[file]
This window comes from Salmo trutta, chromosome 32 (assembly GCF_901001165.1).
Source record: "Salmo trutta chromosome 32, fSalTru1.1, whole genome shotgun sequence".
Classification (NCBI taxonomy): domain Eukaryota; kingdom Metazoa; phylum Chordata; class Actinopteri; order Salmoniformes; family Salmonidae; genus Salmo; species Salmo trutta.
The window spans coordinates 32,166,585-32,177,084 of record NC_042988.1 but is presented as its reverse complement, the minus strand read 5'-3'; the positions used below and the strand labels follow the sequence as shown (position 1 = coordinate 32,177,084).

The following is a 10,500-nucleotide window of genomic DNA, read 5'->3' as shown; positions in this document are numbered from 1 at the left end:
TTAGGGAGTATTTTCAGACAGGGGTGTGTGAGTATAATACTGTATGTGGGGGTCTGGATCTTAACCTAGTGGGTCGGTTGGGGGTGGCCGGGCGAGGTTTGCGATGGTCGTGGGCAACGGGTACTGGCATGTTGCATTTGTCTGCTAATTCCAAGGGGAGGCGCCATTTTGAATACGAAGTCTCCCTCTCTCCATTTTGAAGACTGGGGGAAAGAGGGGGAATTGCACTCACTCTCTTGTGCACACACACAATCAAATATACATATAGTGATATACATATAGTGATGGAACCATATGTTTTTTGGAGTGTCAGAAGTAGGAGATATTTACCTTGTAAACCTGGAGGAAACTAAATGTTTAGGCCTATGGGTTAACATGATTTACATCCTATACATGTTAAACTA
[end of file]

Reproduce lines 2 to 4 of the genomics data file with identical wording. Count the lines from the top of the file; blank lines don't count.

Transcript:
Source record: "Salmo trutta chromosome 32, fSalTru1.1, whole genome shotgun sequence".
Classification (NCBI taxonomy): domain Eukaryota; kingdom Metazoa; phylum Chordata; class Actinopteri; order Salmoniformes; family Salmonidae; genus Salmo; species Salmo trutta.
The window spans coordinates 32,166,585-32,177,084 of record NC_042988.1 but is presented as its reverse complement, the minus strand read 5'-3'; the positions used below and the strand labels follow the sequence as shown (position 1 = coordinate 32,177,084).